Speaking Out

Laurie and Debbie say:

Liz from Badgerbag wrote us (and many other people) about the erotic photographer Michael Rosen’s abusive sexual behavior towards her, when she modeled for him years ago. And that she was not the only young model who had this experience. She spoke to her anger and concern that in spite of her public blogging about it, and her discussions with people in the sex positive community, that he remains an accepted a member in the community. We admire and support Liz’s courage and persistence in speaking out.

Liz said:

I am perturbed that despite years of my having spoken out in private and in public spaces about the photographer Michael Rosen’s continued actions, he has a show coming up at Femina Potens, a queer and feminist space in SF.

Breaking silence about abusive behavior is always crucial. Keeping silent even in any close and embattled communities, while understandable, is ultimately destructive to the community rather than supportive.

We know only good about the Femina Potens Gallery, and are hopeful that they will heed Liz’s words.

Pantryslut wrote this in response in an open letter to Femina Potens on Live Journal:

… It has come to my attention from multiple sources that Mr. Rosen has a history of inappropriate conduct with solo women he photographs in his studio. It is also my understanding that he has never publicly acknowledged or addressed the concerns of his former models.

Until the day comes that Mr. Rosen does, indeed, engage with the larger sex-positive community about these concerns, I, as a member of that community, am unable to continue to support his work. Indeed, I am compelled to speak out against others supporting his work or extending him our collective community goodwill. …

We agree.

6 thoughts on “Speaking Out

  1. I was pretty upset by the response on badgerbag’s dreamwidth entry, which included this from someone identifying herself as management at Femina Potens:

    “It seems like there is a need for dialogue between you and Mr Rosen to work through this experience”

    I found that outrageous and upsetting, to say the least.

  2. In my not-so-innocent youth I was the victim of a serial abuser who also preyed on other women in our group who trusted him. This was 30 years ago, so the blame-the-victim view was much more prevalent, but it is not dead. I was beyond angry–partly at having been manipulated by someone I tremendously admired and thought of as a mentor, and partly at being powerless to accuse or stop him from continuing the abuse. I literally spent years demanding an apology and the attitude I got (though no one said it directly) was “you girls were fools to let yourself be alone in a hotel room with that man–what did you expect?” We had expected someone we trusted to remain a mentor.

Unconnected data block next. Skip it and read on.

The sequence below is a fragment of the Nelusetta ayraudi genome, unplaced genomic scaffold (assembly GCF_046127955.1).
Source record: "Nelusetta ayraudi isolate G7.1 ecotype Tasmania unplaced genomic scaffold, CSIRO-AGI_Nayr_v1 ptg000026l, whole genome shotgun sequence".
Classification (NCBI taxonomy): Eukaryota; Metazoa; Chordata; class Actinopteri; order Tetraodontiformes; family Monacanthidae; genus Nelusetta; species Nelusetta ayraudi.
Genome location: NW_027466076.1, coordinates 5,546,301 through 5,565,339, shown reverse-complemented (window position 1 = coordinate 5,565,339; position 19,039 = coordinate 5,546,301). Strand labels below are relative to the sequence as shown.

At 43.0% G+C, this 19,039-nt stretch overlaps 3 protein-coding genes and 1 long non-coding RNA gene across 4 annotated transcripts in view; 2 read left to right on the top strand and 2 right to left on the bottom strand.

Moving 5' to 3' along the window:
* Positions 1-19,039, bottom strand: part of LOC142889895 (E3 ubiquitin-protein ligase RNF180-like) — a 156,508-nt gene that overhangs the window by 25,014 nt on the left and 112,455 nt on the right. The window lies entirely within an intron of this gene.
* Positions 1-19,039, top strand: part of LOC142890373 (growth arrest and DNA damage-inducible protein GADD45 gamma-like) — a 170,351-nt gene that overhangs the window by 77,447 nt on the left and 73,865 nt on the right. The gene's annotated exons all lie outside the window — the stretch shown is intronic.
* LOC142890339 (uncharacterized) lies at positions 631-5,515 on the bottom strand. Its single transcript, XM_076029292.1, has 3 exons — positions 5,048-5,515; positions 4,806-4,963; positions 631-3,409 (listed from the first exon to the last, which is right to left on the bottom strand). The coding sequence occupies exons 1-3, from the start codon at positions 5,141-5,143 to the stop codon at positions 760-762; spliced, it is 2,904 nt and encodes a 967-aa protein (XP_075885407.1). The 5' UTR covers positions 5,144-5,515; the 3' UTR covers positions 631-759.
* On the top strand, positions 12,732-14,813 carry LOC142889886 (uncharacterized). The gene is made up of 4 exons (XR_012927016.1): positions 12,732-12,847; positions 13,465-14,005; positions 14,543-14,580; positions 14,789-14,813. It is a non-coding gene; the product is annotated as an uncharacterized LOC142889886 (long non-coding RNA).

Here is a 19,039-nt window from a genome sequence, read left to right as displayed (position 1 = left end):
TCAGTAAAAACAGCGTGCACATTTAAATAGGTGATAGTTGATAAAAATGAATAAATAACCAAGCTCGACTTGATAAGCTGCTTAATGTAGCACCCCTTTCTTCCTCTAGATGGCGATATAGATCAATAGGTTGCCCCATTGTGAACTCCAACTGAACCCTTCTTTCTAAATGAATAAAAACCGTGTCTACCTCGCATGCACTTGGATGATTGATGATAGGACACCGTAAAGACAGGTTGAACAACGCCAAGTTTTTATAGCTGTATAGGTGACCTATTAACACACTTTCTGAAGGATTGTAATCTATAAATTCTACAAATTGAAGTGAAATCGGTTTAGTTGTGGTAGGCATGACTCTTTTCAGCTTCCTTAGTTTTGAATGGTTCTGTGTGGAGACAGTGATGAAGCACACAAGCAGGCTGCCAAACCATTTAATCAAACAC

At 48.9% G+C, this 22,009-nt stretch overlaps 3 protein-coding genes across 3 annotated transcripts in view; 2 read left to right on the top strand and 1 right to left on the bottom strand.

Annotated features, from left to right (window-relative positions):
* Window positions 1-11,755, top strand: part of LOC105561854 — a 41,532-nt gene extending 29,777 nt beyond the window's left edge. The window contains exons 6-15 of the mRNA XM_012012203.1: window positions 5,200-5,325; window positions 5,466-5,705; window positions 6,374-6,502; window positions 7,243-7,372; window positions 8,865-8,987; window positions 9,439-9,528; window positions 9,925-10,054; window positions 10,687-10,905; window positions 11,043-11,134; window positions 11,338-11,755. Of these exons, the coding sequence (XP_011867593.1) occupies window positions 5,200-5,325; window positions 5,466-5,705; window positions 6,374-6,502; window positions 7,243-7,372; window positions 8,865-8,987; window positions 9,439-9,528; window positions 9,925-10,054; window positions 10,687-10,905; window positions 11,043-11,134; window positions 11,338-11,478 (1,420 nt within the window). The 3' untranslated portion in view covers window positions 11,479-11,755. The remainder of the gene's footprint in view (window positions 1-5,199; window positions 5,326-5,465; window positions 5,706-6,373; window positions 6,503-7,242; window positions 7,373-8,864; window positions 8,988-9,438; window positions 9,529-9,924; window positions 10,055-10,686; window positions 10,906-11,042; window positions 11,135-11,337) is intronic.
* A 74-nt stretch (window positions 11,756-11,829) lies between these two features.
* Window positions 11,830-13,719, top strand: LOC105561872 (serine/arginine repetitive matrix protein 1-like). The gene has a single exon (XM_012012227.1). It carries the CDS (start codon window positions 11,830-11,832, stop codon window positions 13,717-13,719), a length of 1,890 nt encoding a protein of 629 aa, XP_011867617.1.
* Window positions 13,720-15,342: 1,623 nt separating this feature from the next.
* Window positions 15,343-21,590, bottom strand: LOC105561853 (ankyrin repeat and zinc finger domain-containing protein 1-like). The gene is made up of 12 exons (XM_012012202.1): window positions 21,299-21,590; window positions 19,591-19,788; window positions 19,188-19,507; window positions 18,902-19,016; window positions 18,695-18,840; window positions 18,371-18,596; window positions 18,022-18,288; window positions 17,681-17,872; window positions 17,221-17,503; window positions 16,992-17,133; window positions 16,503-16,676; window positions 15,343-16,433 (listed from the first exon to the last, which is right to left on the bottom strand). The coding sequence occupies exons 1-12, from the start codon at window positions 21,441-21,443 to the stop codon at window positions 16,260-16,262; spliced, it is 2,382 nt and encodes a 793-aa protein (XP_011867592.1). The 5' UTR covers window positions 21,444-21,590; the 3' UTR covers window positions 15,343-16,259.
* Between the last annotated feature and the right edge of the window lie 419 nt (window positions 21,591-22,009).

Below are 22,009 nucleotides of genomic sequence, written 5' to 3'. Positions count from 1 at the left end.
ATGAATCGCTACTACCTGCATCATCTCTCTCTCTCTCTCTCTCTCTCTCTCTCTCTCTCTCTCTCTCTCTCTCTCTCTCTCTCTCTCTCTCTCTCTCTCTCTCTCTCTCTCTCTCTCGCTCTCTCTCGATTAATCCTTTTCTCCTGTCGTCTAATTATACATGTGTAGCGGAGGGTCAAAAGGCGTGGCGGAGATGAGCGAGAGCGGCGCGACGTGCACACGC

What helped those of us who recovered? Talking with each other. Seeing that this man had an M.O. that was invariably the same, which included getting the woman alone in a private setting for therapeutic massage that turned sexual. The damage to the women involved included one suicide attempt, much substance abuse, lost employment and at least one broken marriage.

    The capper was years later the abuser sent me a pornographic novel “by anonymous” and asked if I had written it. The book consisted of the abuse incidents reframed as the hero being overcome by lusty young women who won’t take no for an answer. His modus operandi from his point of view. He still thought of as his fantasy, no apology would ever be forthcoming from him because he didn’t see it as wrongdoing.

    To anyone in such a situation, I would urge them to talk to your women friends, talk to other victims. It never hurts to confront and expose such behavior, but the real healing comes from validating your own behavior, valuing your own integrity and realizing that a sick individual who manipulates others may not be capable of reform. Worse yet others in whatever community may have no interest in making waves to reform him. It may sound like a pitifully small outcome, but if Liz’s speaking out has helped another woman not to be alone and vulnerable to a predator, then it has infinite value. I can only speak from my own personal experience. As they say on the net, your mileage may vary.

  3. It’s amazing how much has changed since 1993 (and of course even more since 1968.) Sex positive queers and perverts are still stigmatized, but now we can form communities for reasons other than mutual defense and support. Closets are dangerous, in the way anything that discourages victims from asking for help is dangerous. (Victims and witnesses who hesitate to speak, not wanting to say why they were there, instead of respectably elsewhere. Members of the larger community who have reason to be afraid of police attention or even scandalized gossip making a shanda fur die goyim.) I hope the increasing openness makes potential abusers hesitate. It’s hard to know for sure.

  4. Lynn,

    I agree that shared pain, stories and support from friends and people who have similar experiences are invaluable in healing. And breaking silence even if the abuser is in denial, which is pretty usual, is nevertheless extremely powerful and often liberating.


    I’m not sure if increasing openness makes abusers hesitate or simply more careful. But it certainly ups the chances that they will pay in some ways for their behavior.
    And it greatly increases the chances that the people they prey on will have a stronger ground to stand on in refusing or reporting them.

  5. Laurie is out of town and asked me to put up this clarification:

    The work will not be shown at Femina Potens. The show will be at Mister S Leather and is being coordinated and promoted by Femina Potens. This was the case from the beginning and is not a change.

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